Noah Smith: Homelessness is a tragedy the U.S. can afford to fix

If homelessness continues to be the problem of local governments, the problem won’t get solved.

Tammy Perry, 53, sits outside the apartment she is staying in after getting released from jail, as a homeless friend is kicked out by the tenant in LaFollette, Tenn., Monday, April 23, 2018. "That's the only thing I would change about my whole life is the first time I did drugs," said Perry, whose daughter is currently in jail and also is an addict. (AP Photo/David Goldman)

First the good news: Homelessness in the U.S. is down. In the mid-2000s, President George W. Bush’s “housing first” program made substantial inroads against the problem. President Barack Obama continued the campaign with the Homeless Prevention and Rapid Re-Housing Program in 2009 and a follow-up program in 2010. As a result of these efforts, the nationwide homeless population has continued to fall:

That happy trend shouldn’t be minimized. But it masks substantial regional inequality in access to housing. In some states, homelessness has dropped a lot, but in other states it has gone up:

Regionally, homelessness appears to be moving out West, to states like California, Washington and Colorado. Western cities, in particular, have experienced an epidemic — in Los Angeles, for example, homelessness is at an all-time high. San Francisco has the second-highest rate of homelessness in the nation, while Seattle ranks third. Since 2015, 10 or more cities on the west coast states have declared states of emergency with regard to homelessness.

Homelessness has two main sources. First, housing in big cities is expensive, and getting more so. By one count, 71 percent of homeless San Franciscans lost their homes while living in the city. Second, homeless people move to other locations — perhaps to take advantage of local services like shelters and addiction clinics, in the hope of getting a job or to be close to family.

But homeless mobility creates a big problem for local governments. When homeless people can choose where to move, they will tend to move to places with more generous policies, such as better shelters and more social workers. That creates an incentive for cities to skimp on services, since generosity will simply encourage homeless inflows that strain local tax revenues.

This perverse incentive might be one reason why unsheltered homeless individuals in major cities have increased by about 40 percent since 2014, although the number of sheltered homeless individuals has fallen slightly. In addition to rising rents making it more expensive to provide shelter, local leaders may be worried that caring for their homeless population might simply give their region a reputation that encourages more homeless people to move there.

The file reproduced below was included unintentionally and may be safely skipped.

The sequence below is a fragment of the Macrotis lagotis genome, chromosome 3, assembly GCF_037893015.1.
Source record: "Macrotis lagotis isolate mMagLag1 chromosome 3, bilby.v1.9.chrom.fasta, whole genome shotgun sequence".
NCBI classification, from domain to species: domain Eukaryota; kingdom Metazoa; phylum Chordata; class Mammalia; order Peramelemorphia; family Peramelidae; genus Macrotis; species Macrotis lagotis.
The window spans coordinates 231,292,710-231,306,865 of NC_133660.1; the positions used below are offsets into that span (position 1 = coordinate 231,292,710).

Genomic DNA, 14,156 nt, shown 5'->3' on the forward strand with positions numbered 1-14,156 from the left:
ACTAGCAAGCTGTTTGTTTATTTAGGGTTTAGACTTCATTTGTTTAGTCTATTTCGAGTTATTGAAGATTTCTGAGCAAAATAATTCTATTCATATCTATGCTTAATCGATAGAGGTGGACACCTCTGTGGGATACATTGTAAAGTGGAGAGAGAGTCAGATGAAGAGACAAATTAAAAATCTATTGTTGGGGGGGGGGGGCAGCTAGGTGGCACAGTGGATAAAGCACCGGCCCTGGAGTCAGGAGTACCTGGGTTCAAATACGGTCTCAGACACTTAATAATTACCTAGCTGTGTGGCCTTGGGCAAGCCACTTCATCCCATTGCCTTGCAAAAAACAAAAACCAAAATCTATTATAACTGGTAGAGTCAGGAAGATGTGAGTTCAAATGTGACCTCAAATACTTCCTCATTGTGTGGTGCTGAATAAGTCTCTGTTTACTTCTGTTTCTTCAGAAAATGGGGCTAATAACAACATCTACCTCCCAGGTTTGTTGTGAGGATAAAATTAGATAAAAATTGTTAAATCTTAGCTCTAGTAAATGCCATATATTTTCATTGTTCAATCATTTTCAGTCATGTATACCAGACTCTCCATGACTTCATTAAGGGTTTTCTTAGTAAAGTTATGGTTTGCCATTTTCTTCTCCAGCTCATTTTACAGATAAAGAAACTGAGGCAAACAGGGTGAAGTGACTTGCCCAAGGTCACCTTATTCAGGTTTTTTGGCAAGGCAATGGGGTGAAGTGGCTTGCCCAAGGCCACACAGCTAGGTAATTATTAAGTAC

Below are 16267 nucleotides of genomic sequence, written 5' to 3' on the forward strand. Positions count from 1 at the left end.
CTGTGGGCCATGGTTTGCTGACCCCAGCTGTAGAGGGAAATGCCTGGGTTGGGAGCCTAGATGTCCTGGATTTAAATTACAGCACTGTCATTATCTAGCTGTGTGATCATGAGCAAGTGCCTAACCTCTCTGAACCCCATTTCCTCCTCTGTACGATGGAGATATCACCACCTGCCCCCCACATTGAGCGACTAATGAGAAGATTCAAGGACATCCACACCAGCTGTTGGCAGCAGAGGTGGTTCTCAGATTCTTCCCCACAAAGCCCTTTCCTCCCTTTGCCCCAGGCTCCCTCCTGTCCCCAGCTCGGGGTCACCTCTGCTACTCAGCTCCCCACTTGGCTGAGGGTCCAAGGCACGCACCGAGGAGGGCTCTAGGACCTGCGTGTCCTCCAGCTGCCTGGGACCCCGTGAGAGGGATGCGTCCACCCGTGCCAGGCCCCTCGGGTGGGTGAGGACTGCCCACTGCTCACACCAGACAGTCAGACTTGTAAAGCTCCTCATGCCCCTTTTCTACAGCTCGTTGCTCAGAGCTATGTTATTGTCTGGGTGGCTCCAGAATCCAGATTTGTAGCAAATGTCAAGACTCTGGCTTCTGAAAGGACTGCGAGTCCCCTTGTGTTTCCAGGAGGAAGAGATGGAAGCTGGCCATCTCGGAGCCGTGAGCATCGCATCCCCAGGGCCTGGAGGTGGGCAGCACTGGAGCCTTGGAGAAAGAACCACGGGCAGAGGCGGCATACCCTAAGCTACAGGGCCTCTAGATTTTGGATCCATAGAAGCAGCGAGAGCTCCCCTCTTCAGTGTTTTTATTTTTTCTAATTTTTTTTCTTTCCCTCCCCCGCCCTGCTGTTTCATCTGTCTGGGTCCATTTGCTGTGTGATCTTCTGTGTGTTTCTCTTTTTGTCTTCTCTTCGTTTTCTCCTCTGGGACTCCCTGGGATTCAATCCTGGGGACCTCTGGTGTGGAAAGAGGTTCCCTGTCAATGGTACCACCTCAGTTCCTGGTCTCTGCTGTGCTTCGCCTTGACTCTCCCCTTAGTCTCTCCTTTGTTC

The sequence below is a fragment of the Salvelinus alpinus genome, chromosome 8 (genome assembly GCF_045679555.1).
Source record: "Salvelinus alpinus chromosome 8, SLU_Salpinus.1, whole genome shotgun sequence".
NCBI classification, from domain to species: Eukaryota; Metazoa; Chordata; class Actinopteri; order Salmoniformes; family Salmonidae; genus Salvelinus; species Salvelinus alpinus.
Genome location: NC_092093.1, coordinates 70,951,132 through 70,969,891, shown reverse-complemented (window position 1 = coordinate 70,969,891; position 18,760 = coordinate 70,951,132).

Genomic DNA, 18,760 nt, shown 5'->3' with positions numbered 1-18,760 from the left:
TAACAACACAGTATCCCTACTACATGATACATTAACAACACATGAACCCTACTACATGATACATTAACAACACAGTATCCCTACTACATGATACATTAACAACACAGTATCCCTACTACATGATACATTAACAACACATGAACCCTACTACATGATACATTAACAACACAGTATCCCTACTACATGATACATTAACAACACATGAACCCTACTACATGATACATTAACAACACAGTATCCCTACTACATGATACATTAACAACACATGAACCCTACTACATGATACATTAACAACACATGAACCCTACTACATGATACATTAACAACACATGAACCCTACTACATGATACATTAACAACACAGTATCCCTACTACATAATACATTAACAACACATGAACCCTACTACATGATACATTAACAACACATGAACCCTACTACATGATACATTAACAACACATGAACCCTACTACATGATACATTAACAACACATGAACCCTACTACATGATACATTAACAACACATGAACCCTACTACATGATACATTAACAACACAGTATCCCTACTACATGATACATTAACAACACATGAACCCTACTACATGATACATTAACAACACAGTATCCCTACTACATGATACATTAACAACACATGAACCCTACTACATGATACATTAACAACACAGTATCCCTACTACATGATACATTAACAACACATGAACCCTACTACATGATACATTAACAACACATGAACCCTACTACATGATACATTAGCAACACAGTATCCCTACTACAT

The human cost of that bad incentive is high. International visitors visiting San Francisco are shocked at the dirty, dangerous conditions of the tent cities that fill the streets. Lack of shelter itself is an incredibly stressful experience, and it’s compounded by the ease with which the unsheltered are victimized. The presence of so many homeless people on the streets also creates dangers for many other people — many hundreds of used drug needles are gathered every year from public spaces by San Francisco officials.

Instead of caring for their homeless populations, many cities are shipping them out of town. A 2015 investigation by the Guardian found that the practice of busing homeless people to other towns — usually places with lower income — is rife in the U.S. Cities with reputations as sanctuaries for the homeless, such as San Francisco, are often the most enthusiastic about busing them elsewhere. Smaller and poorer towns are often the ones to suffer, as influxes of homeless people put a strain on their more limited social services and smaller tax bases.

But this, too, is the result of incentives. When homelessness is a problem to be solved by local governments alone, there is every reason to ship them out rather than care for them. The way to solve this problem isn’t to shame and scold the bad morals of local leaders — it’s to change the incentive system that forces their hand. For this reason, the federal government, not local governments, should be responsible for ending homelessness in the U.S.

About 3.5 million Americans will experience homelessness at some point in time, but only about a half-million are homeless at any given time, and roughly 87,000 of these are chronically homeless. By some estimates, housing a homeless person and providing them with a caseworker to see to their needs costs about $10,000 a year. That means for less than a billion dollars a year, chronic homelessness could be ended in the U.S. If temporarily homeless people were housed in temporary housing, and if each temporary residence were occupied half the time, homelessness of all kinds could be eliminated for about $10 billion a year. That’s less than a seventh of what the government spends on food stamps.

The spending would be worth it. Homeless people are the country’s most destitute and needy citizens, and every day they spend on the street is a human tragedy. It’s hard to think of a better way to use a tax dollar than on housing a homeless person. What’s more, a federal initiative to end homelessness would utterly transform many of the country’s cities, making them more pleasant for all residents and raising productivity.

If homelessness continues to be the problem of local governments, the problem won’t get solved. Only the federal government can fix the tragedy playing out on the country’s streets. It needs to finish what Bush and Obama started, and give every homeless American a roof over their head.

| Courtesy Noah Smith, op-ed mug.

Smith is a Bloomberg Opinion columnist. He was an assistant professor of finance at Stony Brook University, and he blogs at Noahpinion.